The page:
ASU social work graduate committed to working with children, youth and families

Morgan Cywinski will pursue a master's degree in social work at ASU


Photo of Morgan Cywinski

Morgan Cywinski is graduating ASU with a bachelor's degree in social work. She plans to stay on at the university to pursue a master's degree in social work, with the ultimate goal of being a licensed mental health therapist serving children and adolescents.

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Editor’s note: This story is part of a series of profiles of notable spring 2024 graduates.

Morgan Cywinski knows how important play can be to the well-being of hospitalized children, so, as a student at Arizona State University, she developed a resource for them.

Cywinski is graduating in May with a bachelor’s degree in social work from the Watts College of Public Service and Community Solutions and honors from Barrett, The Honors College.

For her honors thesis, she designed and developed “The Bedside Box of Play,” a box with play activities geared toward 5- to 11-year-old children experiencing hospitalization.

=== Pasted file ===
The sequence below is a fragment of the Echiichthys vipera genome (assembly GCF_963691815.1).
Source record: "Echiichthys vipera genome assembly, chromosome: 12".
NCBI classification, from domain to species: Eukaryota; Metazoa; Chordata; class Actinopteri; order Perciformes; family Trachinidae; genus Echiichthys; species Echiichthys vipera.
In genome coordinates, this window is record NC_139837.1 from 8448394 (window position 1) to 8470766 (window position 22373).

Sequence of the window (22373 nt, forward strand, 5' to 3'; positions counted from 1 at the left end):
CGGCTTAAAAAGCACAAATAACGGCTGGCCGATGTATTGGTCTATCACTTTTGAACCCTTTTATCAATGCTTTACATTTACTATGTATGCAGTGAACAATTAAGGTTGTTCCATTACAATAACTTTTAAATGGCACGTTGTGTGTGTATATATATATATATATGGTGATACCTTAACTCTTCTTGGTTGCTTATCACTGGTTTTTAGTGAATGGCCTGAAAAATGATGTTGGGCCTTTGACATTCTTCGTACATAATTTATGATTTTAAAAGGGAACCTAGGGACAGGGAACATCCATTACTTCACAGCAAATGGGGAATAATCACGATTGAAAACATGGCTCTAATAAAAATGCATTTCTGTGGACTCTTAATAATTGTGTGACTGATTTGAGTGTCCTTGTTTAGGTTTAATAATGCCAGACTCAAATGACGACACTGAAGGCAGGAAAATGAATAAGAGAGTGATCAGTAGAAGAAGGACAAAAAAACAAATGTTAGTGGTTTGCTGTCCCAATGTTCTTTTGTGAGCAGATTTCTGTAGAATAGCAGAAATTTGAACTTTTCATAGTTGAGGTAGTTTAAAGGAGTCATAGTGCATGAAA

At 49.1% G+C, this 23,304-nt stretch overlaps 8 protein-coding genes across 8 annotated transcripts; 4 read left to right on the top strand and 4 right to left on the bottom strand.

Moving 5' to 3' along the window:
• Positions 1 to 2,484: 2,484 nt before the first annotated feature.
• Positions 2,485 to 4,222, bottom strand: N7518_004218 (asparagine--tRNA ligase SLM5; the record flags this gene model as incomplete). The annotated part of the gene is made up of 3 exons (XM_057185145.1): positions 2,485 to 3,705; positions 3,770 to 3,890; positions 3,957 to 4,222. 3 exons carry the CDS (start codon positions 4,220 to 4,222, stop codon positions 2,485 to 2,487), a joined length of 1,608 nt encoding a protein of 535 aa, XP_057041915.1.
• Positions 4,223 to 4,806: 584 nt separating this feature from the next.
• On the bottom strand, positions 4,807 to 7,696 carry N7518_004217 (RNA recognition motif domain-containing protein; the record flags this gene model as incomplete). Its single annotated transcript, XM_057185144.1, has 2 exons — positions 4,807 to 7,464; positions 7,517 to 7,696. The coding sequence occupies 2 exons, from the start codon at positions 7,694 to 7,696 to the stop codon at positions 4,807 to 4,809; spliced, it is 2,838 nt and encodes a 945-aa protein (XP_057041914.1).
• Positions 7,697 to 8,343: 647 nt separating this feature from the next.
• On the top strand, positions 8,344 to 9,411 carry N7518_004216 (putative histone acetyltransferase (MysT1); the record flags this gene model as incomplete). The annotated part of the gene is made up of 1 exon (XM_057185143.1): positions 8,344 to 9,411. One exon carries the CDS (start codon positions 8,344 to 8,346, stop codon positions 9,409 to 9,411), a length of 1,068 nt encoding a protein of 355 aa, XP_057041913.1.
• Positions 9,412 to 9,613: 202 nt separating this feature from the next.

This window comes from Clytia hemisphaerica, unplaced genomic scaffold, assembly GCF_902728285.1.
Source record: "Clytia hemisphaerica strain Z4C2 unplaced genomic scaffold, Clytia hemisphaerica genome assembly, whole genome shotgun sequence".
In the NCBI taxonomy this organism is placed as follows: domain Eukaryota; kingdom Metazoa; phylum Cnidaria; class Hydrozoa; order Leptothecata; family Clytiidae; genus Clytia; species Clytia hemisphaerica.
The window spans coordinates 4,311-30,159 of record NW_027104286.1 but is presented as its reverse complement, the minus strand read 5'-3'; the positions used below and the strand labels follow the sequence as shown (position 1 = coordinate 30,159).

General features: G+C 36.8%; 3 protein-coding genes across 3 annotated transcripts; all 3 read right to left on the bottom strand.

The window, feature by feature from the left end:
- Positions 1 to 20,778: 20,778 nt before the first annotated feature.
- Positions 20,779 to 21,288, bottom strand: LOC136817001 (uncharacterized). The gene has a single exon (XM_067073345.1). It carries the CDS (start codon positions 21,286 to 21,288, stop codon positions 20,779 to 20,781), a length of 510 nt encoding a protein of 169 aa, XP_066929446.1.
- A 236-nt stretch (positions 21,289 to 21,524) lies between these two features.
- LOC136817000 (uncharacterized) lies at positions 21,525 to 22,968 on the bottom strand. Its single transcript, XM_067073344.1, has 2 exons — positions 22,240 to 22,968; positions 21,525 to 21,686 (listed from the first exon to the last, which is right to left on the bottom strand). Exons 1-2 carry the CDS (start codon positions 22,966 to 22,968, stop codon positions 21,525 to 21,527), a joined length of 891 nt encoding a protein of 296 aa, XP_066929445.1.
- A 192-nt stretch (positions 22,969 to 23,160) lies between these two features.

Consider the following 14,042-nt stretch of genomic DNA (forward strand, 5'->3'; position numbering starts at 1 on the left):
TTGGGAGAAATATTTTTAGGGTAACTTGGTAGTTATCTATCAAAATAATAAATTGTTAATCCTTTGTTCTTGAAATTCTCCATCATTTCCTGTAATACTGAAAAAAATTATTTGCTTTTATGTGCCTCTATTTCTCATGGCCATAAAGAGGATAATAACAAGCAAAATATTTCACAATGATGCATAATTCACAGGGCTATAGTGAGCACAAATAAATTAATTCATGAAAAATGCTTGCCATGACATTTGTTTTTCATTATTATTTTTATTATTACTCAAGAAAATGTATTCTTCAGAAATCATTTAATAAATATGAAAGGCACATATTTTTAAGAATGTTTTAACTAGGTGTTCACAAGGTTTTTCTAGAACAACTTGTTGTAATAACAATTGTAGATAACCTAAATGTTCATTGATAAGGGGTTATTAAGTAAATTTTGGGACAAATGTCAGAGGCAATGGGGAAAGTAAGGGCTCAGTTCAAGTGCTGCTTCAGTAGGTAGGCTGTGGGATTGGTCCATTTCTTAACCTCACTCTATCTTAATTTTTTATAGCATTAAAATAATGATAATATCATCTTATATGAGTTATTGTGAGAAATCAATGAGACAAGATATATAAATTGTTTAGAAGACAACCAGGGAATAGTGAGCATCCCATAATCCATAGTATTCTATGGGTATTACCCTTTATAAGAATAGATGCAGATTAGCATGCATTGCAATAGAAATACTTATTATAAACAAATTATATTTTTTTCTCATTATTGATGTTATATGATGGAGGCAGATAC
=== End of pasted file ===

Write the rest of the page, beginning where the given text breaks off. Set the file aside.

She fundraised enough to create 30 boxes, with materials in English and Spanish, and donated them to a children’s unit at a local hospital, where they are being used by young patients. The boxes provide an easy way to incorporate play and promote mental health in the hospital environment.

Cywinski, who is from Chandler, Arizona, interned at A New Leaf East Valley After School Program for school-age children and at Everybody Matters, a nonprofit organization dedicated to teaching lifelong coping and social skills to children. She was a counselor for Camp Ronald McDonald for Good Times and volunteered at Banner Hospice Dottie Kissinger Bereavement Camp, Phoenix Children’s and Helen’s Hope Chest.

She received the ASU New American University Scholarship, the Garcia Family Foundation Scholarship and the Beus Community Engagement Scholarship. Barrett Honors College selected her as an Outstanding Graduate for Creativity from the spring 2024 graduating class.

As the semester winds to a close, we caught up with Cywinski to get her thoughts on her undergraduate career. Here’s what she had to say.  

Question: What do you consider your greatest accomplishment as an ASU undergraduate?